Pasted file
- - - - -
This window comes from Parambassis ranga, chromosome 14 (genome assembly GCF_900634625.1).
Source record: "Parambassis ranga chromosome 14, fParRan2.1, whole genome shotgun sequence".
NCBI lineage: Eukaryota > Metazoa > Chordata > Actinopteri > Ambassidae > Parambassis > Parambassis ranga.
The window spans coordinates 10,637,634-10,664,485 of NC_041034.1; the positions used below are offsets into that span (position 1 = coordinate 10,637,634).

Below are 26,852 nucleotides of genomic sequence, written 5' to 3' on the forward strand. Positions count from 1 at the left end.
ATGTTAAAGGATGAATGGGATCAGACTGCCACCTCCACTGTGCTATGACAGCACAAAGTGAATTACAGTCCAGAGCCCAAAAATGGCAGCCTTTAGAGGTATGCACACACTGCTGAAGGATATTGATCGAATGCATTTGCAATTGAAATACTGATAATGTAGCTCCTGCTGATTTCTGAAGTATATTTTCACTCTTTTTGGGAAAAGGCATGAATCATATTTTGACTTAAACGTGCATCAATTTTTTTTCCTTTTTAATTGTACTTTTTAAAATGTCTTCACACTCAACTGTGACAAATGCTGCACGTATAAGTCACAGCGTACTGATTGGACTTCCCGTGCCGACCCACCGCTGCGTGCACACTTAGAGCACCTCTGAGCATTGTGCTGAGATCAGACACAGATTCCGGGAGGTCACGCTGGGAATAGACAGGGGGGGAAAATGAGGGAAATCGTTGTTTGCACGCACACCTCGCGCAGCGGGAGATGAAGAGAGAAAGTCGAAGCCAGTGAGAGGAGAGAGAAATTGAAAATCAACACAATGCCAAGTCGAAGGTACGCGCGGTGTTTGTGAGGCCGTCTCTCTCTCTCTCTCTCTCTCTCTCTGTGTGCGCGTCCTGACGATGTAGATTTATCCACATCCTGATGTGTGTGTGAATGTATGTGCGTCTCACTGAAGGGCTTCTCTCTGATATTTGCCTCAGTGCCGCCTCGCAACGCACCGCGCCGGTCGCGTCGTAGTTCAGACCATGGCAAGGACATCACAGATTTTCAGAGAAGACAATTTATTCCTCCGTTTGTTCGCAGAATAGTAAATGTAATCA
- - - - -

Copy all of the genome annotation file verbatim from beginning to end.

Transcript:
This window comes from Parambassis ranga, chromosome 14 (genome assembly GCF_900634625.1).
Source record: "Parambassis ranga chromosome 14, fParRan2.1, whole genome shotgun sequence".
NCBI lineage: Eukaryota > Metazoa > Chordata > Actinopteri > Ambassidae > Parambassis > Parambassis ranga.
The window spans coordinates 10,637,634-10,664,485 of NC_041034.1; the positions used below are offsets into that span (position 1 = coordinate 10,637,634).

Below are 26,852 nucleotides of genomic sequence, written 5' to 3' on the forward strand. Positions count from 1 at the left end.
ATGTTAAAGGATGAATGGGATCAGACTGCCACCTCCACTGTGCTATGACAGCACAAAGTGAATTACAGTCCAGAGCCCAAAAATGGCAGCCTTTAGAGGTATGCACACACTGCTGAAGGATATTGATCGAATGCATTTGCAATTGAAATACTGATAATGTAGCTCCTGCTGATTTCTGAAGTATATTTTCACTCTTTTTGGGAAAAGGCATGAATCATATTTTGACTTAAACGTGCATCAATTTTTTTTCCTTTTTAATTGTACTTTTTAAAATGTCTTCACACTCAACTGTGACAAATGCTGCACGTATAAGTCACAGCGTACTGATTGGACTTCCCGTGCCGACCCACCGCTGCGTGCACACTTAGAGCACCTCTGAGCATTGTGCTGAGATCAGACACAGATTCCGGGAGGTCACGCTGGGAATAGACAGGGGGGGAAAATGAGGGAAATCGTTGTTTGCACGCACACCTCGCGCAGCGGGAGATGAAGAGAGAAAGTCGAAGCCAGTGAGAGGAGAGAGAAATTGAAAATCAACACAATGCCAAGTCGAAGGTACGCGCGGTGTTTGTGAGGCCGTCTCTCTCTCTCTCTCTCTCTCTCTCTGTGTGCGCGTCCTGACGATGTAGATTTATCCACATCCTGATGTGTGTGTGAATGTATGTGCGTCTCACTGAAGGGCTTCTCTCTGATATTTGCCTCAGTGCCGCCTCGCAACGCACCGCGCCGGTCGCGTCGTAGTTCAGACCATGGCAAGGACATCACAGATTTTCAGAGAAGACAATTTATTCCTCCGTTTGTTCGCAGAATAGTAAATGTAATCA